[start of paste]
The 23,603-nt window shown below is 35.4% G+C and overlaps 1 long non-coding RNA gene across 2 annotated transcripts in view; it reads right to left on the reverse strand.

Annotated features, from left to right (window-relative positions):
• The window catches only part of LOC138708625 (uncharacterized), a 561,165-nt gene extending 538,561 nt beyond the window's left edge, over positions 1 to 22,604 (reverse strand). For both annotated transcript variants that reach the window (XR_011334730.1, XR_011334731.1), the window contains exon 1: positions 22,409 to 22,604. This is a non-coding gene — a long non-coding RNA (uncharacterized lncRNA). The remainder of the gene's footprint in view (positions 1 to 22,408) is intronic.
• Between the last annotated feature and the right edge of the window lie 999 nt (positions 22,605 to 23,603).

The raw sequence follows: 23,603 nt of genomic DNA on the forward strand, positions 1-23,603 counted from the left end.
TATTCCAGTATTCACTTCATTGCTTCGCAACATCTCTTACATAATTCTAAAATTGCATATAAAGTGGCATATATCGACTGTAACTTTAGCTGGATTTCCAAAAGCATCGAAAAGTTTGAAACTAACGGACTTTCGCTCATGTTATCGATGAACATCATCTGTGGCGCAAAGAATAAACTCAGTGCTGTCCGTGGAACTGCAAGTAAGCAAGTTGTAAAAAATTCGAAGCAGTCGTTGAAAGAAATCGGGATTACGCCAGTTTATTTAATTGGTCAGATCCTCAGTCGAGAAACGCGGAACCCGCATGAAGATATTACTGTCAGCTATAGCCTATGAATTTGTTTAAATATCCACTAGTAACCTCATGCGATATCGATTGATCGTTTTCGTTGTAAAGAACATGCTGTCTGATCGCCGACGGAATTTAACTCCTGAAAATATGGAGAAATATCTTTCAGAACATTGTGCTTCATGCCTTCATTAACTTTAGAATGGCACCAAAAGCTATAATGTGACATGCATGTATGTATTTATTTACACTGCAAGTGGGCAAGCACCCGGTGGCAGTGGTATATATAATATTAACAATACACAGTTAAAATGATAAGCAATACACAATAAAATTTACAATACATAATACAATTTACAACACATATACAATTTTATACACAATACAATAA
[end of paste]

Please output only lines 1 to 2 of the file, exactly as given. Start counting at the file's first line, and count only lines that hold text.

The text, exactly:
The 23,603-nt window shown below is 35.4% G+C and overlaps 1 long non-coding RNA gene across 2 annotated transcripts in view; it reads right to left on the reverse strand.

Annotated features, from left to right (window-relative positions):